But how do people who actually live on Indian reservations feel?
One of the most popularly quoted polls is an Annenberg Public Policy Center poll from 2004, which supposedly "found that 90 percent of Native Americans were not offended by the name." Never mind the flaws in the poll and that it was taken years ago--you will hear this attitude echoed among Native Americans. In a recent article from Buzzfeed's Joe Flood, Elaine YellowHorse from the Pine Ridge Indian Reservation summed up what many people on reservations think, "There are just so many other things that I need to worry about before that."
From my time spent on the Pine Ridge Indian Reservation in South Dakota, I have asked many people this same question. Corbin Conroy, who was born and raised on Pine Ridge, said to me, "I don't really care. We have bigger issues to deal with on the reservation."
However, more times than not, when I continue to ask questions, it becomes clear that the term "redskin" is considered a racial slur, and most would favor changing the name of the Washington football team. They just don't see this as a top priority in their life.
What are their "other priorities"?
Many reservations face unemployment in incomprehensible numbers--rates like 50 to 90 percent. Many houses don't have running water, and many reservations have housing shortages. In Pine Ridge alone, you may not see homelessness, but an average of 17 people live in a home. When you step on many Indian reservations, you are effectively stepping into the global South, but in the middle of the world's richest nation.
Racial profiling is commonplace in areas with reservations because police recognize license plates that are from a "certain area" in the state--and a common attitude is, "They must be Indian and are up to no good."
In other words, it's understandable that Native American peoples might not see changing the name of a football team thousands of miles away as their top priority when it do anything to change their standards of living. But that doesn't mean they support the name. As Joe Flood writes:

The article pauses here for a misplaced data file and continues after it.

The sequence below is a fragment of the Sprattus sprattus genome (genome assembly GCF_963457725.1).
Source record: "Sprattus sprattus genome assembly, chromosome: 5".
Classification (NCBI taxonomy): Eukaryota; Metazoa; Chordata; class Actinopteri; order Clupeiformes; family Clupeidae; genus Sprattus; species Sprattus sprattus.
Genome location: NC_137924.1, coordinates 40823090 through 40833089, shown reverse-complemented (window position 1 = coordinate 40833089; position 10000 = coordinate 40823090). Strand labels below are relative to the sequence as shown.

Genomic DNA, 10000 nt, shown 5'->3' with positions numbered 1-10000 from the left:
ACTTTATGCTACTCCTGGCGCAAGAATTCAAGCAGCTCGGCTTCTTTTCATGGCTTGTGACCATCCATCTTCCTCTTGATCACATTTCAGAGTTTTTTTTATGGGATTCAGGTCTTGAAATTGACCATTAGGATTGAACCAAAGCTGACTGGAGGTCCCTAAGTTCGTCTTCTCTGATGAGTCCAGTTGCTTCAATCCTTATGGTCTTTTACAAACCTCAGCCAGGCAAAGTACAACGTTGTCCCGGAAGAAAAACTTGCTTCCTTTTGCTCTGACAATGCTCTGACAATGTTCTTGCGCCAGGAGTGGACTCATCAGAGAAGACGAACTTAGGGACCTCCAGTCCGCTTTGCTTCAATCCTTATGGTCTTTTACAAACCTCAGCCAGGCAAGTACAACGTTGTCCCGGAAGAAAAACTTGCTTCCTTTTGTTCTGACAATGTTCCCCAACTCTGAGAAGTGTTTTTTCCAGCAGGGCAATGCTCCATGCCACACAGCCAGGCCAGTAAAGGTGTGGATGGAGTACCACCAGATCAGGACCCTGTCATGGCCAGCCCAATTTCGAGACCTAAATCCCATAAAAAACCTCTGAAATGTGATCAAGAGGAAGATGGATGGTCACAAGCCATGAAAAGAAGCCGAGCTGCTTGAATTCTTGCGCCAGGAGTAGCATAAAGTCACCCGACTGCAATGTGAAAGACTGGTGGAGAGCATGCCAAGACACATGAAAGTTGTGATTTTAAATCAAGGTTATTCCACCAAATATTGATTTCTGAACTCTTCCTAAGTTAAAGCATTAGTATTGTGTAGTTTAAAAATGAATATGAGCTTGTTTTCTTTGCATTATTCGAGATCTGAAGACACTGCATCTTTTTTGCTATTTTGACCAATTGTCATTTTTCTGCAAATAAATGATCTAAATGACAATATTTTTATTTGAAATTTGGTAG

People, Native American people in particular, in my limited experience, have the ability to ignore all manner of historical insults--like the Medals of Honor still on record for the soldiers who perpetrated the Wounded Knee Massacre, or the faces of U.S. presidents carved into a site the U.S. government took through warfare, forced starvation and treaty violations. That resiliency, though, seems a pretty poor excuse for heaping on much smaller insults--like "Redskins"--and justifying them with "See? They're cool with it."
Those advocating for changing the Washington team's name aren't doing so so they can feel good. Rather, they are demanding a change in a way of thinking. It's about no longer dehumanizing a people--and demanding justice for all Native people in this country.
That means not only standing up to change the name in Washington, but standing up against the Keystone XL pipeline. It means demanding full sovereignty for Native Americans, and insisting that the U.S. government keep treaty promises to Natives around the country. It that means fighting the 21st century land grabs happening on Native land and fighting racism against Natives. And, yes, it means recognizing the type of racism that this country is founded on.
So let's fight to change the name of the Washington football team--as part of our call for justice for all Natives in this country.